blueollie

Sweating it Out

Yes, I know that there is no evidence that one can “sweat out a bug”. And no, I don’t believe that one can do that. But for some reason, the night before I start to feel better, I often sweat like crazy; it appears to me that there is some sort of correlation (night sweats correlated with feeling better) rather than causation.

UPDATE Evidently, what happens is that you start sweating when your body’s “set point” returns to normal; you are “getting rid of the heat”, so to speak. That is, your body has fought off the “whatever”. That is why you feel chilled when your set point rises (when you first get the fever); two nights ago I started to shiver because my “set point” was going up. Evidently I had a 24-48 hour bug of some sort.

Upshot: the sweating doesn’t make you well; it is a sign that you are getting well.

As far as running: maybe the afternoon/evening or tomorrow morning; yes I feel good enough to think about it.

So, today: daughter again and a visit with mom.

Posts

Yes, once in a while, the media actually fact checks!

Medicine: the Wall Street Journal has a list of interesting developments. One is a matching of a tumor type to a drug; another is this:

Letting Your Body Fight Cancer
Few advances in cancer care are generating more enthusiasm than harnessing the power of the immune system to fight the disease.

Tom Stutz is one reason why. Last April, the 72-year-old retired lawyer was confined to a wheelchair, struggling for every breath, and required help with simple tasks such as eating, all because of a previously diagnosed skin cancer that had spread to his lungs and liver. “I was ready to check out, to be honest,” he says.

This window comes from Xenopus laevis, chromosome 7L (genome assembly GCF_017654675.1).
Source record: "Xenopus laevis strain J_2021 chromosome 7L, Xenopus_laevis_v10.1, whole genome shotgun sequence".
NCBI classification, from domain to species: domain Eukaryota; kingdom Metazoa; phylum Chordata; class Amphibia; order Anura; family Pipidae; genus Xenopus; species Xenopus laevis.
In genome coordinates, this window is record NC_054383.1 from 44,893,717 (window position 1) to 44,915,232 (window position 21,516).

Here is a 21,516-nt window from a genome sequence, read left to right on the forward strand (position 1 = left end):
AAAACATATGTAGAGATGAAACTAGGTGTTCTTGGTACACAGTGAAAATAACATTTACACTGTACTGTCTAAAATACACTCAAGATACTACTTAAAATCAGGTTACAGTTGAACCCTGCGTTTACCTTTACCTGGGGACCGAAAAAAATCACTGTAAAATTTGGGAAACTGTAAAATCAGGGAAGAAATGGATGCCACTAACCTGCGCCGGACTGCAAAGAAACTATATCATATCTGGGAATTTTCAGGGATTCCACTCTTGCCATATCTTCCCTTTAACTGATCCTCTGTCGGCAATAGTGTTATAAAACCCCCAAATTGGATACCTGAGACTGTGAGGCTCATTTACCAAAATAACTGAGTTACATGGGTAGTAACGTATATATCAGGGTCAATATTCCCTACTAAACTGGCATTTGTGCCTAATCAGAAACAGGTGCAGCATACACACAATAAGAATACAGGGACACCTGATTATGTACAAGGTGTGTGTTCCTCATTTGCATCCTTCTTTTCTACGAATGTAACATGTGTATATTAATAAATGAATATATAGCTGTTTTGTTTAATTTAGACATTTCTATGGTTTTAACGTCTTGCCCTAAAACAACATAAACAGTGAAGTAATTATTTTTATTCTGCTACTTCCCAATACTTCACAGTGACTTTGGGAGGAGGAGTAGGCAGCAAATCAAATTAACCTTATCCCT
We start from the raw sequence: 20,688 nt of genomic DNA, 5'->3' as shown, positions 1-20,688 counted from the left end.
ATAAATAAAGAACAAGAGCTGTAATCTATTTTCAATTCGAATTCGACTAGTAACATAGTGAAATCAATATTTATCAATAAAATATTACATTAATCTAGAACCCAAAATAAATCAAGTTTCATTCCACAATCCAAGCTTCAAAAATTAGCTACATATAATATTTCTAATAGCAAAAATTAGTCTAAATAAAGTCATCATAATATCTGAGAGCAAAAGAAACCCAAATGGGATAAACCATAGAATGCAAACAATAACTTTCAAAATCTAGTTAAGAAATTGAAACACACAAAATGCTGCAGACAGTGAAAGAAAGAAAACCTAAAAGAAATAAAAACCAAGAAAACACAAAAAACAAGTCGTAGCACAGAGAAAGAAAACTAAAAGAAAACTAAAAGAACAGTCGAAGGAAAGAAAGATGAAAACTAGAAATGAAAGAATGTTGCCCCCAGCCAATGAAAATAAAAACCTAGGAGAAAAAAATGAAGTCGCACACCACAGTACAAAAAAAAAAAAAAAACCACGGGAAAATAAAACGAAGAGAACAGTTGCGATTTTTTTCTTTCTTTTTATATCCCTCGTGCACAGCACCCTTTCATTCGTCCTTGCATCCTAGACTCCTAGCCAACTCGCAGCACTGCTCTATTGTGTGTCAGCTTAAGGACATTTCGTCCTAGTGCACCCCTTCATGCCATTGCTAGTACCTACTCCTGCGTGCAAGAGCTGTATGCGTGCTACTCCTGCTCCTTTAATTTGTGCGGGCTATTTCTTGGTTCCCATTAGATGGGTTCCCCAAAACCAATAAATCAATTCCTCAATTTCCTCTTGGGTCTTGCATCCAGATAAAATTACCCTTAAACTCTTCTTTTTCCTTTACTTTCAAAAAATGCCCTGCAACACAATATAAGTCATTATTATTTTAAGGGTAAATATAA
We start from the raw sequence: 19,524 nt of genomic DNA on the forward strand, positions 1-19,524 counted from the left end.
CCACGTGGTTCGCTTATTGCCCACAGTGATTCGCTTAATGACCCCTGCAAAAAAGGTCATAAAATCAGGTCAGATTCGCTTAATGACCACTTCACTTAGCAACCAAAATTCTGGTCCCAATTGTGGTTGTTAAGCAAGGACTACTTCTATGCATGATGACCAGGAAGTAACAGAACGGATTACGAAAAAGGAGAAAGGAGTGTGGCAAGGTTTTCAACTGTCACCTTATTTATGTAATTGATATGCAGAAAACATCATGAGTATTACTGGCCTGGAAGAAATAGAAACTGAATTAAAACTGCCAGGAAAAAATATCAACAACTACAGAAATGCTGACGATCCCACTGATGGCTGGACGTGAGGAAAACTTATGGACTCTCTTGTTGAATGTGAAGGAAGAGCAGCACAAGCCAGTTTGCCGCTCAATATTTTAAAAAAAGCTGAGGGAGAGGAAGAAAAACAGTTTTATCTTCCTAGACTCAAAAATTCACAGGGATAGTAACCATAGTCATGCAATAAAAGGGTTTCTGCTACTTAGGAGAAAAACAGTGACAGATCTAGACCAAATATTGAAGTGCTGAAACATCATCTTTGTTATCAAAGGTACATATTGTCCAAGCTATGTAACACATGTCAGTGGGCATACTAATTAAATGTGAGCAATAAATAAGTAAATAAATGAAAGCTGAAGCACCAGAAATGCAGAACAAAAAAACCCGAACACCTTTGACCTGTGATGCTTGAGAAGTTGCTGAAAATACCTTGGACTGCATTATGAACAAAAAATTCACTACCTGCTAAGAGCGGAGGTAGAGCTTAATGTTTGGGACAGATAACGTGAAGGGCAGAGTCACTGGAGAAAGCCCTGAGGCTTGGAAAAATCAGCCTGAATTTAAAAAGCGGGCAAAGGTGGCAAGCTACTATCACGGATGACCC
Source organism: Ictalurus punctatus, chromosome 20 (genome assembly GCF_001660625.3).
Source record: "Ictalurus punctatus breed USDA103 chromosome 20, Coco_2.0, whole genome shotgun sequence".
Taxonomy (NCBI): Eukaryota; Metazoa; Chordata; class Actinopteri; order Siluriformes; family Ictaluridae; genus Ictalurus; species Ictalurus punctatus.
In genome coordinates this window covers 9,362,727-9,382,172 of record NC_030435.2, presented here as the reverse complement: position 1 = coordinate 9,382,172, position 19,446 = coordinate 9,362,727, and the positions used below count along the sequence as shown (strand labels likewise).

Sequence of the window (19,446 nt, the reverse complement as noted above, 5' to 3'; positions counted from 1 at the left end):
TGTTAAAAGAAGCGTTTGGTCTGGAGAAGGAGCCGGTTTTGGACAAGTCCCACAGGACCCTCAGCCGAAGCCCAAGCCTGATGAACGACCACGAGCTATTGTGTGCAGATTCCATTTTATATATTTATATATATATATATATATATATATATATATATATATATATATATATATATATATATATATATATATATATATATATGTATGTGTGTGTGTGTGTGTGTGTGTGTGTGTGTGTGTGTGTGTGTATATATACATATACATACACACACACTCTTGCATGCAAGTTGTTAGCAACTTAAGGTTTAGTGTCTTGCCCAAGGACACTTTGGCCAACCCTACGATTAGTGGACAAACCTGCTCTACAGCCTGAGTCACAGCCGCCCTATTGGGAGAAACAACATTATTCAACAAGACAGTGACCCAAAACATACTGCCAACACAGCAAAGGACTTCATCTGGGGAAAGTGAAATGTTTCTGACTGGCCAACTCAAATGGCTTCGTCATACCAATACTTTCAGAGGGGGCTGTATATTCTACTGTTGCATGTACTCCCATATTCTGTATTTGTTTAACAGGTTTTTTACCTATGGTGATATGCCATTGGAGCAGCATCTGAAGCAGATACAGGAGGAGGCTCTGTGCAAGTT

That month, he began taking an experimental drug known as MK3475. Six weeks later, he started feeling better. Today, Mr. Stutz has jettisoned the wheelchair and regularly walks a 3.5-mile loop near his home in Los Angeles. “I feel terrific,” says Mr. Stutz, who learned after a checkup in the fall that his tumors had shrunk by about 65% so far.

For decades, cancer researchers have wondered why the immune system typically doesn’t treat tumor cells as invaders and target them. Part of the mystery was recently solved: Tumors protect themselves by hijacking the body’s natural brake for the immune system.

MK3475, being developed by Merck & Co., is among a new category of drugs that release the brake, unleashing an army of immune cells to hunt down the cancer. A recent report from a trial in which Mr. Stutz participated said that of 85 patients who took the drug, 51% saw their tumors significantly shrink; in eight cases, the tumors couldn’t be detected on imaging tests.

National Debt: here is an interesting chart of National Debt vs. GDP.

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January 4, 2013 - Posted by | economy, illness, politics, politics/social, travel | ,

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